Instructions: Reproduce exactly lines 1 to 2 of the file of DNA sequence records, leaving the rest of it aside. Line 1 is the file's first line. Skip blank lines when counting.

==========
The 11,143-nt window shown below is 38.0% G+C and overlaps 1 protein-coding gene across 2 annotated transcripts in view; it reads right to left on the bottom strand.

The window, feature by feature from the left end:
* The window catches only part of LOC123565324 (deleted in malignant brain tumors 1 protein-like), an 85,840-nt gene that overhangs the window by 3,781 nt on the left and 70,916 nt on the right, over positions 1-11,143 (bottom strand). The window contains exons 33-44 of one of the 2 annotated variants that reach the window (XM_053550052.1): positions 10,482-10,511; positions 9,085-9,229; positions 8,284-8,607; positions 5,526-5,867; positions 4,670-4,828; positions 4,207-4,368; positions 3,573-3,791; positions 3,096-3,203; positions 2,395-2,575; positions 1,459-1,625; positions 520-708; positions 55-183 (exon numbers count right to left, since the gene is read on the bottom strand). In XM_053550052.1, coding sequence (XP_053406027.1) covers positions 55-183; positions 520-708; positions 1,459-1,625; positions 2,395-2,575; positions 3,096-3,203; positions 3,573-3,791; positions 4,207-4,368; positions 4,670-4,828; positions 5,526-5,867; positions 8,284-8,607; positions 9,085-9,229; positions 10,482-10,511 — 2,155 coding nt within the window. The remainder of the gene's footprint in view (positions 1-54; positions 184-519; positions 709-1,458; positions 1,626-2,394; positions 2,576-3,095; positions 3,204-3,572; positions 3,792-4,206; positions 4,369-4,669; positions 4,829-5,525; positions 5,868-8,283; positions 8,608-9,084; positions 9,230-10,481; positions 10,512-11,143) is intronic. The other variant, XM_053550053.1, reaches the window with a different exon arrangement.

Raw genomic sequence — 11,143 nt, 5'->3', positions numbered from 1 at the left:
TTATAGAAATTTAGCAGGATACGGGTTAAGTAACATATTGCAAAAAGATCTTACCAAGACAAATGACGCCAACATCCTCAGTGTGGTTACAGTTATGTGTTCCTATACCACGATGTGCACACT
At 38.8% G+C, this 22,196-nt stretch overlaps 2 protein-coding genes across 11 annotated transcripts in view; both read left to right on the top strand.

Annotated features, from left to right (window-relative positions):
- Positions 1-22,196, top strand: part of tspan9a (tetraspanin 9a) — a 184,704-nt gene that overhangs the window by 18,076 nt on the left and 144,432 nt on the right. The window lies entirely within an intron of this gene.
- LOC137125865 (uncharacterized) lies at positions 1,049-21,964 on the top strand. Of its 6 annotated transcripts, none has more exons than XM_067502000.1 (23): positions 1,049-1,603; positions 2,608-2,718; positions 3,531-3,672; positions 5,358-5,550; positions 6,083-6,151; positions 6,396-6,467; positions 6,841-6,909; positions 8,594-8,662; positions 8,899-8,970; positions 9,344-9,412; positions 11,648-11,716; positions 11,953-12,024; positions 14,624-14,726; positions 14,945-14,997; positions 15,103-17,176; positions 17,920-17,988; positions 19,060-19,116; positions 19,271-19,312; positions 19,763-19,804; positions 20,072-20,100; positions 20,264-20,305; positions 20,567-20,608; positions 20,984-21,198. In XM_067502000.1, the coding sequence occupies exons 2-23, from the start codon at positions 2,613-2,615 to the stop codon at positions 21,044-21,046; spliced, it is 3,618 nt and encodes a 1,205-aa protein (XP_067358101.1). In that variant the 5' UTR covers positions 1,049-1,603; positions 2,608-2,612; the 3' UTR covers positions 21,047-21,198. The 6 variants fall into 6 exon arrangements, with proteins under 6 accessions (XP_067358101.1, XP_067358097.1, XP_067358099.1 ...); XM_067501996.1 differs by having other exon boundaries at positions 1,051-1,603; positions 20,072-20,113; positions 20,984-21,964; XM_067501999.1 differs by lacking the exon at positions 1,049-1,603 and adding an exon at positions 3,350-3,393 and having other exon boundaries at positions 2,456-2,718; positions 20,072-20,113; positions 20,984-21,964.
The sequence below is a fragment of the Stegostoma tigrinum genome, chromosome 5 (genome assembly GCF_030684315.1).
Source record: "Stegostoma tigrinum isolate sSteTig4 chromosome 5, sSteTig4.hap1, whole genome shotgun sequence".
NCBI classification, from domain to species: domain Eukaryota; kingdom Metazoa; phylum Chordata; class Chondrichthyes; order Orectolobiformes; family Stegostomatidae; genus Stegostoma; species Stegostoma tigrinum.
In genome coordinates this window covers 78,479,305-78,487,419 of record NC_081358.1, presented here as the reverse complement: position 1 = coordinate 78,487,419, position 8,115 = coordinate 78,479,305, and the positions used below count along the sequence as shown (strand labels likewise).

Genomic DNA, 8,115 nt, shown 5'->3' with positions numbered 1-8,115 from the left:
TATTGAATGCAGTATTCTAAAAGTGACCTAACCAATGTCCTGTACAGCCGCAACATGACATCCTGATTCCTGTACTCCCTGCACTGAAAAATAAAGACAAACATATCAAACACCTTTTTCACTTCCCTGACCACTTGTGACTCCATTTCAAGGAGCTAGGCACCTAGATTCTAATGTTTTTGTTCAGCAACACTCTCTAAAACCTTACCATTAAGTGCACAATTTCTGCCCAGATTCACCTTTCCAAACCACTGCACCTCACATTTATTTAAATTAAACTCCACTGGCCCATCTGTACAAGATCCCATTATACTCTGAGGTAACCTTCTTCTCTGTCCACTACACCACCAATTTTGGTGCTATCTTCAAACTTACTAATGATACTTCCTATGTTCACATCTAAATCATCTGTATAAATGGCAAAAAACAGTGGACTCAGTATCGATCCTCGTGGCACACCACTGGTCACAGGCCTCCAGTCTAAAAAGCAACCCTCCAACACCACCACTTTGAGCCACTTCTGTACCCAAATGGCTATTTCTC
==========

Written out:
The 11,143-nt window shown below is 38.0% G+C and overlaps 1 protein-coding gene across 2 annotated transcripts in view; it reads right to left on the bottom strand.

The window, feature by feature from the left end: